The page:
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MS Excel Tips: Taking it to the Next Level

By Marissa Malone

Published May 19, 2015

Marissa Malone (UB Student, Class of 2015) has a dream of traveling to all seven continents, and she’s already visited four. Marissa recently graduated, but studied Communication, Spanish, and Management at UB while working for both UBIT and Career Services until May 2015.

Have you always wanted to learn more about MS Excel, but didn’t know where to start? UBIT is pleased to share five of the niftiest tips and tricks to minimize your time and maximize your Excel knowledge base. All of these features are available in MS Excel 2010/2013.

1. See Multiple Workbooks At Once

It’s easy to find yourself switching between two workbooks in order to compare data, but now it’s that much easier.

View multiple worksheets at once or flawlessly shift between different workbooks by using Ctrl + Tab.


You can arrange your windows in order to view all open files at the same time. (As seen in the screenshot)

View --> Arrange All --> Horizontal

2. Add More Than One New Row or Column at a Time

Do you find yourself copying and pasting one column 20 times? Save your time and add 20 rows instantly.

    1.    Select the number of rows you want to add (20)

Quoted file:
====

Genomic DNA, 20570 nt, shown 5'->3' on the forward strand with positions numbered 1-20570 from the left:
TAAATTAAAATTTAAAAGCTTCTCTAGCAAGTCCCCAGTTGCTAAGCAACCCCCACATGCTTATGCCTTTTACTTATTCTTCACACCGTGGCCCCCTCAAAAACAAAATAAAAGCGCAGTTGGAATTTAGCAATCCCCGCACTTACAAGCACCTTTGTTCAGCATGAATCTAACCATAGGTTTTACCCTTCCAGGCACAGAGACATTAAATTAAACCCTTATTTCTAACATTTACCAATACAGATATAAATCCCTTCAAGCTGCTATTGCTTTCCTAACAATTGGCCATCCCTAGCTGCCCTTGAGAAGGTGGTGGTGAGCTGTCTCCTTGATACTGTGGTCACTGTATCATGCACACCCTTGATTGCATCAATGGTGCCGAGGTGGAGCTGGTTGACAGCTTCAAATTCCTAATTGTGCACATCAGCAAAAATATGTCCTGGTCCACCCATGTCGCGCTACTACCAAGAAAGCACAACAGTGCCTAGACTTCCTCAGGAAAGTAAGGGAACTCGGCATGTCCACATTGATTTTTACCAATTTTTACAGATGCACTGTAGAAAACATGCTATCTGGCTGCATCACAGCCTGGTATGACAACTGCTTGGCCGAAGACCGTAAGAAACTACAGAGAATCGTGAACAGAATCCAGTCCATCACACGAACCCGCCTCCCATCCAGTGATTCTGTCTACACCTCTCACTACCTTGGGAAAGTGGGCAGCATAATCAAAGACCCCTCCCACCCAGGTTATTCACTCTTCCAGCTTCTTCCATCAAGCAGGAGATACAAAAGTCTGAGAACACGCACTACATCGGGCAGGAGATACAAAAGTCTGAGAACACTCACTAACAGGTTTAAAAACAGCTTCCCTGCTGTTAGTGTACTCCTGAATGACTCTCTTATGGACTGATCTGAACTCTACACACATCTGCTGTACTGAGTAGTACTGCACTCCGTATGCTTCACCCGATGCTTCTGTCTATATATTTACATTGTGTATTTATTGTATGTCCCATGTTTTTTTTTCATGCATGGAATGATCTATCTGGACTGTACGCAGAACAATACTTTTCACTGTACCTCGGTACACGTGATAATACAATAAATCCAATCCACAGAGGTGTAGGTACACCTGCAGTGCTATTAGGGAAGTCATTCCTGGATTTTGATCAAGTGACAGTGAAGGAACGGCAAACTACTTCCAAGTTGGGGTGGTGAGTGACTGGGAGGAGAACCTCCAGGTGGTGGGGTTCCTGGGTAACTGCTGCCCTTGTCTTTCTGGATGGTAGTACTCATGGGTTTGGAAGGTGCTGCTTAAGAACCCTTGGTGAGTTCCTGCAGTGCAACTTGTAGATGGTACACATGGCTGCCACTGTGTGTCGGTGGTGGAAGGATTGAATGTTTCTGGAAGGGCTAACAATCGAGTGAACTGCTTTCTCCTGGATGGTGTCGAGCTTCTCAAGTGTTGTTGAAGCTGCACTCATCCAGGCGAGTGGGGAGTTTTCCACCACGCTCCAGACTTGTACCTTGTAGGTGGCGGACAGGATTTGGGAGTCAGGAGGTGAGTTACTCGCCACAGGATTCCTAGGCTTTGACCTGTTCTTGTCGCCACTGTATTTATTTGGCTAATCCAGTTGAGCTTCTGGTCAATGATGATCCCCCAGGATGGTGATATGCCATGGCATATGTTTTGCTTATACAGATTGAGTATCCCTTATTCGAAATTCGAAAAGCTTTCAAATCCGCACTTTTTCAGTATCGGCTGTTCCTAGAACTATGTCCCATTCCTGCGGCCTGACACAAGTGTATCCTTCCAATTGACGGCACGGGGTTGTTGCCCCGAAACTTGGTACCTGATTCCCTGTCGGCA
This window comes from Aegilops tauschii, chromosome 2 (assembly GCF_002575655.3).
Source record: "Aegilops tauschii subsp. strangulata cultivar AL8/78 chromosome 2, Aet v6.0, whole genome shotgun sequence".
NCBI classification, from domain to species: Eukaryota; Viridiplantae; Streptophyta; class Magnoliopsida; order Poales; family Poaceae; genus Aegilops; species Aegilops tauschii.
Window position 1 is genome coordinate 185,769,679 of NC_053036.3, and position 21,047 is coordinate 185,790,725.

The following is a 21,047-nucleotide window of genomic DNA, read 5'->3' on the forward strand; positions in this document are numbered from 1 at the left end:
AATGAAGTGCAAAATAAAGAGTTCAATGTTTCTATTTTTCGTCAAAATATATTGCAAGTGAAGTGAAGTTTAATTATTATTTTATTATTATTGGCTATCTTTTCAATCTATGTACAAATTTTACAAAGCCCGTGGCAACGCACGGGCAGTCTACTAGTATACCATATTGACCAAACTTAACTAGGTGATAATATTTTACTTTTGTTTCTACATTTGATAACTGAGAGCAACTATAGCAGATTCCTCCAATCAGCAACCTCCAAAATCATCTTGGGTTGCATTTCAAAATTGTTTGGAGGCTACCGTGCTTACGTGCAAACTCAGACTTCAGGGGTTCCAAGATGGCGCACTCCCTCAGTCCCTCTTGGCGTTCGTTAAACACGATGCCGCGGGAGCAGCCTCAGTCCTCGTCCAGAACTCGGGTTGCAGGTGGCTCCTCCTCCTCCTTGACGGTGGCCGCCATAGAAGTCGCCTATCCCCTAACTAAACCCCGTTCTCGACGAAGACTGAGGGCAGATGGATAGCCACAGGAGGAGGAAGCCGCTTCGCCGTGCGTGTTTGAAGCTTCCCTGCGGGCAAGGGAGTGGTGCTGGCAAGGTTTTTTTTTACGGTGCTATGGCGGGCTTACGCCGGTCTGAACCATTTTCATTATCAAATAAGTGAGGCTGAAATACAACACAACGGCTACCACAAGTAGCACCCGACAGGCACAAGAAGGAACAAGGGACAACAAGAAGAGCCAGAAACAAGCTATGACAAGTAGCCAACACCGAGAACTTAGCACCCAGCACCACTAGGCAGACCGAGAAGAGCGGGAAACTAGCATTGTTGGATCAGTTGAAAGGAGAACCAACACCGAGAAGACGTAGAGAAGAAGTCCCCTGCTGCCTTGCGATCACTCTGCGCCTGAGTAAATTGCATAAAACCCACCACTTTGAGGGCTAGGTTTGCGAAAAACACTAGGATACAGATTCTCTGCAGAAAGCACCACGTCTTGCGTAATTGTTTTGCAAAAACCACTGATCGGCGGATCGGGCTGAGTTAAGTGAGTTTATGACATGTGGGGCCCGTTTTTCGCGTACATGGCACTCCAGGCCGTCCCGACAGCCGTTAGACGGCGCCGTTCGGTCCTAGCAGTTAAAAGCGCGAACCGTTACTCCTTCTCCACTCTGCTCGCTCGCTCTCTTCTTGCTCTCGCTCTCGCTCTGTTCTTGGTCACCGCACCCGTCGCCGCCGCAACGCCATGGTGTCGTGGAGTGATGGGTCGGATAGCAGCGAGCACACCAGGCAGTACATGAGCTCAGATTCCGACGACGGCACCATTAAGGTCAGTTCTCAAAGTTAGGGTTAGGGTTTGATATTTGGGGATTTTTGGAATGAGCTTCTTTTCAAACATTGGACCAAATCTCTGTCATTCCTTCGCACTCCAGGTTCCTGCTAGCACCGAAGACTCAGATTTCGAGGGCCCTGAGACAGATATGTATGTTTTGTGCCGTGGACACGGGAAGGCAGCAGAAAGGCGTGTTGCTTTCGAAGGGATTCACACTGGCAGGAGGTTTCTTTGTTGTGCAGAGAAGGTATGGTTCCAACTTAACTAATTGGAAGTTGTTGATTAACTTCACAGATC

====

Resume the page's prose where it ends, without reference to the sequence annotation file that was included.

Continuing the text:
2.    Right Click the highlighted rows and choose insert from the drop down menu

3. Navigate an Enormous Spreadsheet with Ctrl + Arrow Keys

Working with a large spreadsheet? Navigate your spreadsheet easier with Ctrl + any arrow key to jump to the edge of the spreadsheet in different directions.  If you want to jump to the bottom line of data, click Ctrl + down.

4. Extract Names and Addresses with a Mail Merge

MS Word pulls names, addresses and other information directly from your Excel spreadhsheet into email meessages, labels, envelopes, or documents being created.

    1.    In MS Word, open a new document

    2.     Select Mailings > Start Mail Merge, click the kind of merge you want to run.

    3.    Click Select Recipients > Use Existing List 

5. Use a PivotTable to Figure Out What Data Really Means

PivotTables are great at collapsing data into useful categories and giving you information about those categories. They're highly customizable, so try clicking 'Insert' and then 'Recommended PivotTables' to get started with some examples.

For examples, if you need to analyze data from a survey where you asked people what TV show they watch; instead of looking through a hundred different responses, a PivotTable will create a new spreadhseet that organizes your data by type of responses instead, so 'Batman' will be one line, 'House of Cards' will be another, and so on, each with a total or whatever other information you want to know. The point is PivotTables take your large, messy data set and turn it into easily accessible information.

Step 1:    Enter Data into Excel

Step 2:    Select the 'Insert' tab to insert 'PivotTable'

Step 3:    Select fields you want to include in the PivotTable

  • Labels will be added to the 'Row Labels' area
  • Values will be added to the 'Values' area

Step 4:    PivotTable Complete